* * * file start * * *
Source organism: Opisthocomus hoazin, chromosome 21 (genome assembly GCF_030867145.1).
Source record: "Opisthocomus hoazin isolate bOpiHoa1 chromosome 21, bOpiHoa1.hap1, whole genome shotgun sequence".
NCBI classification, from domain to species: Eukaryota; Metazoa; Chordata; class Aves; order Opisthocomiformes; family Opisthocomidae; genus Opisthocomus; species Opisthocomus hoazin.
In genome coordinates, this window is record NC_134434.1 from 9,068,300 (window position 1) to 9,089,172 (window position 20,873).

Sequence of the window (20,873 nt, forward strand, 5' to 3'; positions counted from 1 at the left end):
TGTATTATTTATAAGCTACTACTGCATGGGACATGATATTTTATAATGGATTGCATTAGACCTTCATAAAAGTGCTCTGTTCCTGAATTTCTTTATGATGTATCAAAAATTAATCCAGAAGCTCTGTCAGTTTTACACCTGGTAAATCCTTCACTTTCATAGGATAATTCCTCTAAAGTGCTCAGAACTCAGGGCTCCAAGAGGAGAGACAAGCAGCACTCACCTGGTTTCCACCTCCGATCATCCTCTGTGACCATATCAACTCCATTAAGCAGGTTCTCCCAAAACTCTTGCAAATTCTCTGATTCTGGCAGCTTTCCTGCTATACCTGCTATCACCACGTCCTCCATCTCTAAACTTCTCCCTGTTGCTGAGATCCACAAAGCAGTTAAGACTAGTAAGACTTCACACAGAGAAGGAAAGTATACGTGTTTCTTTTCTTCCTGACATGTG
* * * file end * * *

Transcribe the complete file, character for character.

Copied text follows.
Source organism: Opisthocomus hoazin, chromosome 21 (genome assembly GCF_030867145.1).
Source record: "Opisthocomus hoazin isolate bOpiHoa1 chromosome 21, bOpiHoa1.hap1, whole genome shotgun sequence".
NCBI classification, from domain to species: Eukaryota; Metazoa; Chordata; class Aves; order Opisthocomiformes; family Opisthocomidae; genus Opisthocomus; species Opisthocomus hoazin.
In genome coordinates, this window is record NC_134434.1 from 9,068,300 (window position 1) to 9,089,172 (window position 20,873).

Sequence of the window (20,873 nt, forward strand, 5' to 3'; positions counted from 1 at the left end):
TGTATTATTTATAAGCTACTACTGCATGGGACATGATATTTTATAATGGATTGCATTAGACCTTCATAAAAGTGCTCTGTTCCTGAATTTCTTTATGATGTATCAAAAATTAATCCAGAAGCTCTGTCAGTTTTACACCTGGTAAATCCTTCACTTTCATAGGATAATTCCTCTAAAGTGCTCAGAACTCAGGGCTCCAAGAGGAGAGACAAGCAGCACTCACCTGGTTTCCACCTCCGATCATCCTCTGTGACCATATCAACTCCATTAAGCAGGTTCTCCCAAAACTCTTGCAAATTCTCTGATTCTGGCAGCTTTCCTGCTATACCTGCTATCACCACGTCCTCCATCTCTAAACTTCTCCCTGTTGCTGAGATCCACAAAGCAGTTAAGACTAGTAAGACTTCACACAGAGAAGGAAAGTATACGTGTTTCTTTTCTTCCTGACATGTG